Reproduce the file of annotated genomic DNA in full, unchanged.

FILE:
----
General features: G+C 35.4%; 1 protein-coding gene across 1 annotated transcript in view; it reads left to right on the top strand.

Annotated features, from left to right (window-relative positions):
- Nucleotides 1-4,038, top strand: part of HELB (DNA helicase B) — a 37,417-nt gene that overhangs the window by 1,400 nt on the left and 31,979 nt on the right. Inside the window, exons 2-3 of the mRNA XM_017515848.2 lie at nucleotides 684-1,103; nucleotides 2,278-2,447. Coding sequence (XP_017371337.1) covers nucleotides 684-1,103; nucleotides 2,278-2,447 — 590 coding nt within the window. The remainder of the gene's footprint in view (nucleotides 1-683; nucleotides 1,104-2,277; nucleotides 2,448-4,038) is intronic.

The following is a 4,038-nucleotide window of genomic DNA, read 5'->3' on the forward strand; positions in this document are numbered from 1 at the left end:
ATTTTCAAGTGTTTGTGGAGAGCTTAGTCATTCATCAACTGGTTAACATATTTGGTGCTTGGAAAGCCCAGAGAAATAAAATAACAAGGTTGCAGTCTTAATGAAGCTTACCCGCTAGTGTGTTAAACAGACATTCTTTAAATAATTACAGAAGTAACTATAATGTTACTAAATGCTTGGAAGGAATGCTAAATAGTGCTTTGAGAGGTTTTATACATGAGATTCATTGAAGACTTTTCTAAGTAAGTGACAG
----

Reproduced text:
General features: G+C 35.4%; 1 protein-coding gene across 1 annotated transcript in view; it reads left to right on the top strand.

Annotated features, from left to right (window-relative positions):
- Nucleotides 1-4,038, top strand: part of HELB (DNA helicase B) — a 37,417-nt gene that overhangs the window by 1,400 nt on the left and 31,979 nt on the right. Inside the window, exons 2-3 of the mRNA XM_017515848.2 lie at nucleotides 684-1,103; nucleotides 2,278-2,447. Coding sequence (XP_017371337.1) covers nucleotides 684-1,103; nucleotides 2,278-2,447 — 590 coding nt within the window. The remainder of the gene's footprint in view (nucleotides 1-683; nucleotides 1,104-2,277; nucleotides 2,448-4,038) is intronic.

The following is a 4,038-nucleotide window of genomic DNA, read 5'->3' on the forward strand; positions in this document are numbered from 1 at the left end:
ATTTTCAAGTGTTTGTGGAGAGCTTAGTCATTCATCAACTGGTTAACATATTTGGTGCTTGGAAAGCCCAGAGAAATAAAATAACAAGGTTGCAGTCTTAATGAAGCTTACCCGCTAGTGTGTTAAACAGACATTCTTTAAATAATTACAGAAGTAACTATAATGTTACTAAATGCTTGGAAGGAATGCTAAATAGTGCTTTGAGAGGTTTTATACATGAGATTCATTGAAGACTTTTCTAAGTAAGTGACAG